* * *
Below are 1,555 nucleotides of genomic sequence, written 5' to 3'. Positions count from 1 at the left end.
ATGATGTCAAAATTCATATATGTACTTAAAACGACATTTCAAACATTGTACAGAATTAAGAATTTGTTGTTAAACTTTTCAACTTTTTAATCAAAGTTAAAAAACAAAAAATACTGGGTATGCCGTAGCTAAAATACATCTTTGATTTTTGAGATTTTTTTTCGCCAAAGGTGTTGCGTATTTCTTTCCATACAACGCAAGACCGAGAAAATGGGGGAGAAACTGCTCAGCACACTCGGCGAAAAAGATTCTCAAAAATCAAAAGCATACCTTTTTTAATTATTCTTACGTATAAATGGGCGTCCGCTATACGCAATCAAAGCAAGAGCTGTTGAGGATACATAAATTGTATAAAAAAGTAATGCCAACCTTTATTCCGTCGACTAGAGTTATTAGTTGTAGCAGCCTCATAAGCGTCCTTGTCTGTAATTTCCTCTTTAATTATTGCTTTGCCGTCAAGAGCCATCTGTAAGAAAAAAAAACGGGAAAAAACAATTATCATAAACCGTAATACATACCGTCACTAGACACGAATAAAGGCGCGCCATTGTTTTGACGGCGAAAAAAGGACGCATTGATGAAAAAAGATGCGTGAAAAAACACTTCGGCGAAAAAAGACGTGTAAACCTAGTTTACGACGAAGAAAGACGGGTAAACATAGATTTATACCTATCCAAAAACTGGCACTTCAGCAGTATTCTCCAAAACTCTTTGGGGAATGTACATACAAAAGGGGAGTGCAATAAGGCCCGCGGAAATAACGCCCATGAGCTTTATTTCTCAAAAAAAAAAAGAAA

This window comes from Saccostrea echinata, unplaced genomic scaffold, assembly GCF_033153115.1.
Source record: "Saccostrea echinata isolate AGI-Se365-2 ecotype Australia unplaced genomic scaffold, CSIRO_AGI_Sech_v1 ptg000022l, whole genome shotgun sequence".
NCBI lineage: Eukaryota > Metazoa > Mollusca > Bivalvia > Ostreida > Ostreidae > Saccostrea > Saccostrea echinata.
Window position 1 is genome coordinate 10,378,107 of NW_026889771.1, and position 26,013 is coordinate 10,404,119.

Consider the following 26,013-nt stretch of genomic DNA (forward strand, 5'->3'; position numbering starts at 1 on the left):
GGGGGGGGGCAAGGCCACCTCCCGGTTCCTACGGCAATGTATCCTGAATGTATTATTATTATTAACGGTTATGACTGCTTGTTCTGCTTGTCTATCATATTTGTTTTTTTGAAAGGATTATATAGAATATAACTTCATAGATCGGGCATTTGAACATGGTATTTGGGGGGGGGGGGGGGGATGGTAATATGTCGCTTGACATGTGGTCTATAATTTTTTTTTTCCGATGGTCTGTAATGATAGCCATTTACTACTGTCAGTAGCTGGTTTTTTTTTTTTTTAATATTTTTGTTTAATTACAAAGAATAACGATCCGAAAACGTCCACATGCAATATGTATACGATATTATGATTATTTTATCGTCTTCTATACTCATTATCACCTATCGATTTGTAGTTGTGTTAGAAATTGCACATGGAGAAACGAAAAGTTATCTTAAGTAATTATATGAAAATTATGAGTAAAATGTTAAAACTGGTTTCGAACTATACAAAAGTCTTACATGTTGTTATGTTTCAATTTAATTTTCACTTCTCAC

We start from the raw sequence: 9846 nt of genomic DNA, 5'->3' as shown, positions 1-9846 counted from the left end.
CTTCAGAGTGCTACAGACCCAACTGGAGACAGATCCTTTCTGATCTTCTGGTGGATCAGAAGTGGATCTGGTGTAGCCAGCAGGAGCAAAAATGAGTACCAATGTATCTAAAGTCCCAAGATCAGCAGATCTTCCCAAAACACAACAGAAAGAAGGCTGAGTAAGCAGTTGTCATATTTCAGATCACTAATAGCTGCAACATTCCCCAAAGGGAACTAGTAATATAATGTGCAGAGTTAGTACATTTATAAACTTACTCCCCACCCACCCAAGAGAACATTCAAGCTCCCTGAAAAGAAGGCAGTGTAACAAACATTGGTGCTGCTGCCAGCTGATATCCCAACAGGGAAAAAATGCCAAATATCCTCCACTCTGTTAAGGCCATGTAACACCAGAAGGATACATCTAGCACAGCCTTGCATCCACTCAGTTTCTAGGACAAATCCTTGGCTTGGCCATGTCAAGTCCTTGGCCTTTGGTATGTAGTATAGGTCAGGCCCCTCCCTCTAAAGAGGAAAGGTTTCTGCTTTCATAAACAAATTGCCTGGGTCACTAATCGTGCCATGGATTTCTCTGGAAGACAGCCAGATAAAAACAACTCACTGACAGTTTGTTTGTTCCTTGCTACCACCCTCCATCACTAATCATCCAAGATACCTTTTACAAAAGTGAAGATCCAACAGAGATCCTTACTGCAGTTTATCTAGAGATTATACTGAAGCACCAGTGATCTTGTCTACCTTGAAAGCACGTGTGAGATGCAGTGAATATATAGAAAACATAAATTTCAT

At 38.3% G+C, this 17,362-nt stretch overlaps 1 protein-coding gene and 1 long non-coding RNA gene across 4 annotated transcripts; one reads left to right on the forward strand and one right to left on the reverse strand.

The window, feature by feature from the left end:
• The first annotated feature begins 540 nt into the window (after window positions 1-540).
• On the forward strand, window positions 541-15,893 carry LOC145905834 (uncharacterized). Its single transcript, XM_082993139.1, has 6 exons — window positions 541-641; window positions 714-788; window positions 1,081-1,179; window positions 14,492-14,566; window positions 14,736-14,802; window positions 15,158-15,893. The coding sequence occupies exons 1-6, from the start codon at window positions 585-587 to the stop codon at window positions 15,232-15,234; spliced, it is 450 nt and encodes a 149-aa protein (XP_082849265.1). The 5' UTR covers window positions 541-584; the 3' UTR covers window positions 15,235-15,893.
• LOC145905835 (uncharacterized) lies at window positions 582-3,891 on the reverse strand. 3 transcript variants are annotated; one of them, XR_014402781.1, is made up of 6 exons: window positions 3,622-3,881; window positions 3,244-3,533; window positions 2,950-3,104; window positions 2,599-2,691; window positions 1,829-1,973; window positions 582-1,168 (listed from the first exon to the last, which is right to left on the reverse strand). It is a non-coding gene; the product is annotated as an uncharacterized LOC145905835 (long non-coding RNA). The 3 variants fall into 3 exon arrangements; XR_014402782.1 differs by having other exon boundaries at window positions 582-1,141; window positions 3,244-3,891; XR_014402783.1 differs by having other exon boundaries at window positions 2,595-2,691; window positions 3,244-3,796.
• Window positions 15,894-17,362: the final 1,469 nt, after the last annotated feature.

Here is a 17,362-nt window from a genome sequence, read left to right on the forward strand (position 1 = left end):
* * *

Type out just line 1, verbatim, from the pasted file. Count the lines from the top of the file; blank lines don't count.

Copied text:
Below are 1,555 nucleotides of genomic sequence, written 5' to 3'. Positions count from 1 at the left end.